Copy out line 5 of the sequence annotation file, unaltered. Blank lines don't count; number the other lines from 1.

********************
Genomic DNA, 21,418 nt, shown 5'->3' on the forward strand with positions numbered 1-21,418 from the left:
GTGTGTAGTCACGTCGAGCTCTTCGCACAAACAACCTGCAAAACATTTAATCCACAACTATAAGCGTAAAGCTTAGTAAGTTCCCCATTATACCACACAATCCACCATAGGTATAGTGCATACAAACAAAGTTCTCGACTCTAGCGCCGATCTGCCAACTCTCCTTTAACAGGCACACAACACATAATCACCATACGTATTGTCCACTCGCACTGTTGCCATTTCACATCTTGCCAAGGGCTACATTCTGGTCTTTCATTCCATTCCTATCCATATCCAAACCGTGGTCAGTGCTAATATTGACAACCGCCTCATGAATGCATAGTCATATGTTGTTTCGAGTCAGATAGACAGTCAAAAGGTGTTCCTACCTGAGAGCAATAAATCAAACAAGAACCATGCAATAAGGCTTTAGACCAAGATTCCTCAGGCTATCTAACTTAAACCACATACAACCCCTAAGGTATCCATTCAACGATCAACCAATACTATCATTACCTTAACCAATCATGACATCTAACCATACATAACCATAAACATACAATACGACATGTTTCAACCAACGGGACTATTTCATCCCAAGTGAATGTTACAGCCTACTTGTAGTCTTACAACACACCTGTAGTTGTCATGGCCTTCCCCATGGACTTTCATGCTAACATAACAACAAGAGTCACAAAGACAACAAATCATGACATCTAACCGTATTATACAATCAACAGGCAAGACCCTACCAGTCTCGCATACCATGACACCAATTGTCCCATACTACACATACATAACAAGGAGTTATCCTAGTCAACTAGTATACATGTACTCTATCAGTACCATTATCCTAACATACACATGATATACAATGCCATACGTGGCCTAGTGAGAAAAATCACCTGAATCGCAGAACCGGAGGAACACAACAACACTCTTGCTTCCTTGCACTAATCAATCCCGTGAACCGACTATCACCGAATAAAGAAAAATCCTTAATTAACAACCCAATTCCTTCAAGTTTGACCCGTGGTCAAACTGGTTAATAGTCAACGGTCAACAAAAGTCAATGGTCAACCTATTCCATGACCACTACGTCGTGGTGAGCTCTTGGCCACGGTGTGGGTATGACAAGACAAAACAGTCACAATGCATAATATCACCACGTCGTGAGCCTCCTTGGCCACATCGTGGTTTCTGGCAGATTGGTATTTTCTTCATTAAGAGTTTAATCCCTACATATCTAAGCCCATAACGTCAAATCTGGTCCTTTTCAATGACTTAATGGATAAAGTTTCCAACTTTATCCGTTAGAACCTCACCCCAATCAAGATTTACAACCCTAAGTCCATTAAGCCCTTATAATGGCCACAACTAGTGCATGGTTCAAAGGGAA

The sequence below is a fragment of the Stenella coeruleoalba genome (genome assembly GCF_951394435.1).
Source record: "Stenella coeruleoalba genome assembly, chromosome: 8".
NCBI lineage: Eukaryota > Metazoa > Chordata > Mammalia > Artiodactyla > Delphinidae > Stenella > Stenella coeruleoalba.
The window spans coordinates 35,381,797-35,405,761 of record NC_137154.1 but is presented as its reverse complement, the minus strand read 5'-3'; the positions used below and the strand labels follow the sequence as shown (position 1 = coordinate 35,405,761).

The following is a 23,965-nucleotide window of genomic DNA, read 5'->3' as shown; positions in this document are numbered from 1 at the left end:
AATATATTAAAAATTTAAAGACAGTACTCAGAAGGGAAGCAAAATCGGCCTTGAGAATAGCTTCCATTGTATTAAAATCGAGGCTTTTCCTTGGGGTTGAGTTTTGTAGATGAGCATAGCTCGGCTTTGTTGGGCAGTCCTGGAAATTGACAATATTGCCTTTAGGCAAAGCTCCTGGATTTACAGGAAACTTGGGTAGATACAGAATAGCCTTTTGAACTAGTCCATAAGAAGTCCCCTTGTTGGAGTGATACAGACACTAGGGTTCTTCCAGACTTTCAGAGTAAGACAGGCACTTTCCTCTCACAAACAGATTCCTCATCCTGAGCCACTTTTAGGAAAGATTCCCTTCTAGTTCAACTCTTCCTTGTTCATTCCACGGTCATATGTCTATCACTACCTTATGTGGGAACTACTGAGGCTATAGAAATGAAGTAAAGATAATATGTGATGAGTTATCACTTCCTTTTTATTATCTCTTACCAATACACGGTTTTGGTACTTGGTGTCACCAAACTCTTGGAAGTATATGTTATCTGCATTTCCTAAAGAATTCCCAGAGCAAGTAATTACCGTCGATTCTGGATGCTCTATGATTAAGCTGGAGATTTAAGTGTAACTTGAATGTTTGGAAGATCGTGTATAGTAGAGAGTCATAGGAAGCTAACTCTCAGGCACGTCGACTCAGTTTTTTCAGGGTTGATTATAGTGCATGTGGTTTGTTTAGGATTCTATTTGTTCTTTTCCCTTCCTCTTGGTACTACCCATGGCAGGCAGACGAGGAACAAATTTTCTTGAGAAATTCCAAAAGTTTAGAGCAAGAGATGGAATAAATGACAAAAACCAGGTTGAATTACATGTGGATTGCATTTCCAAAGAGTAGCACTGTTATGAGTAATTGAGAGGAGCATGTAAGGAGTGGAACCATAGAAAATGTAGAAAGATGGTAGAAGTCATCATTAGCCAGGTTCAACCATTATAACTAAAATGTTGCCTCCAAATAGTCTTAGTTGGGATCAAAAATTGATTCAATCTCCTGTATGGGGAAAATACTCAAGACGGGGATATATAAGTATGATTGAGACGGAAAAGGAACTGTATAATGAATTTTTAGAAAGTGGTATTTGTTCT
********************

NCBI lineage: Eukaryota > Metazoa > Chordata > Mammalia > Artiodactyla > Delphinidae > Stenella > Stenella coeruleoalba.